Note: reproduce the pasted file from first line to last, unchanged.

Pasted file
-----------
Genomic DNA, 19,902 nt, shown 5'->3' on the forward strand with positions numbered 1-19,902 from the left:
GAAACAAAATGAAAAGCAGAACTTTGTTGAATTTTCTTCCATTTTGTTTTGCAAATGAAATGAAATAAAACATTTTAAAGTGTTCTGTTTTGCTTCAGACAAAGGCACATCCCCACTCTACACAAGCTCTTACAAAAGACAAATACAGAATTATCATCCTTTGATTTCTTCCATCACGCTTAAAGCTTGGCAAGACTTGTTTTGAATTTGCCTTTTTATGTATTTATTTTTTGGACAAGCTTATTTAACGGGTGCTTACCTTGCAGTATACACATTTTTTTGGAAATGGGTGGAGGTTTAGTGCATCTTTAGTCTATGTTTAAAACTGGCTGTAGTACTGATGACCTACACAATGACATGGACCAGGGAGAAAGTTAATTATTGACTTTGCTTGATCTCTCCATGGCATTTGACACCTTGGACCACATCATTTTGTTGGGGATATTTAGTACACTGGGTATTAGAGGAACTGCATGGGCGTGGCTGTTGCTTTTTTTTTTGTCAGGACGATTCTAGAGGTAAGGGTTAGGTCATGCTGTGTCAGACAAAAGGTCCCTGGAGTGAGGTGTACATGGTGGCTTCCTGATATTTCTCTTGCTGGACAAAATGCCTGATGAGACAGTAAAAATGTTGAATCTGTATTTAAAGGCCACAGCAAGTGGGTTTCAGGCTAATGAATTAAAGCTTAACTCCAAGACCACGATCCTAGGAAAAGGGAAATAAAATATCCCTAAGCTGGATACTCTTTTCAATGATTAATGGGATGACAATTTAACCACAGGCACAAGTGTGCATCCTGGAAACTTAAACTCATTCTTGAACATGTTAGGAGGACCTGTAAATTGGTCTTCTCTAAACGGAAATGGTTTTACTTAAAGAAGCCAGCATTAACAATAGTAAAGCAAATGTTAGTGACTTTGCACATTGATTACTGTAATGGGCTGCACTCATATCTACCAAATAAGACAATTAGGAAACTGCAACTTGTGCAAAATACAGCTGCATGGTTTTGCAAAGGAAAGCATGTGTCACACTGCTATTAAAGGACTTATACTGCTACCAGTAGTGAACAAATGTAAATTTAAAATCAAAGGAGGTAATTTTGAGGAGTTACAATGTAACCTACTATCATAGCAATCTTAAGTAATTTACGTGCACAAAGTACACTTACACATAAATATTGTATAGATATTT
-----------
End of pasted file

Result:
Genomic DNA, 19,902 nt, shown 5'->3' on the forward strand with positions numbered 1-19,902 from the left:
GAAACAAAATGAAAAGCAGAACTTTGTTGAATTTTCTTCCATTTTGTTTTGCAAATGAAATGAAATAAAACATTTTAAAGTGTTCTGTTTTGCTTCAGACAAAGGCACATCCCCACTCTACACAAGCTCTTACAAAAGACAAATACAGAATTATCATCCTTTGATTTCTTCCATCACGCTTAAAGCTTGGCAAGACTTGTTTTGAATTTGCCTTTTTATGTATTTATTTTTTGGACAAGCTTATTTAACGGGTGCTTACCTTGCAGTATACACATTTTTTTGGAAATGGGTGGAGGTTTAGTGCATCTTTAGTCTATGTTTAAAACTGGCTGTAGTACTGATGACCTACACAATGACATGGACCAGGGAGAAAGTTAATTATTGACTTTGCTTGATCTCTCCATGGCATTTGACACCTTGGACCACATCATTTTGTTGGGGATATTTAGTACACTGGGTATTAGAGGAACTGCATGGGCGTGGCTGTTGCTTTTTTTTTTGTCAGGACGATTCTAGAGGTAAGGGTTAGGTCATGCTGTGTCAGACAAAAGGTCCCTGGAGTGAGGTGTACATGGTGGCTTCCTGATATTTCTCTTGCTGGACAAAATGCCTGATGAGACAGTAAAAATGTTGAATCTGTATTTAAAGGCCACAGCAAGTGGGTTTCAGGCTAATGAATTAAAGCTTAACTCCAAGACCACGATCCTAGGAAAAGGGAAATAAAATATCCCTAAGCTGGATACTCTTTTCAATGATTAATGGGATGACAATTTAACCACAGGCACAAGTGTGCATCCTGGAAACTTAAACTCATTCTTGAACATGTTAGGAGGACCTGTAAATTGGTCTTCTCTAAACGGAAATGGTTTTACTTAAAGAAGCCAGCATTAACAATAGTAAAGCAAATGTTAGTGACTTTGCACATTGATTACTGTAATGGGCTGCACTCATATCTACCAAATAAGACAATTAGGAAACTGCAACTTGTGCAAAATACAGCTGCATGGTTTTGCAAAGGAAAGCATGTGTCACACTGCTATTAAAGGACTTATACTGCTACCAGTAGTGAACAAATGTAAATTTAAAATCAAAGGAGGTAATTTTGAGGAGTTACAATGTAACCTACTATCATAGCAATCTTAAGTAATTTACGTGCACAAAGTACACTTACACATAAATATTGTATAGATATTT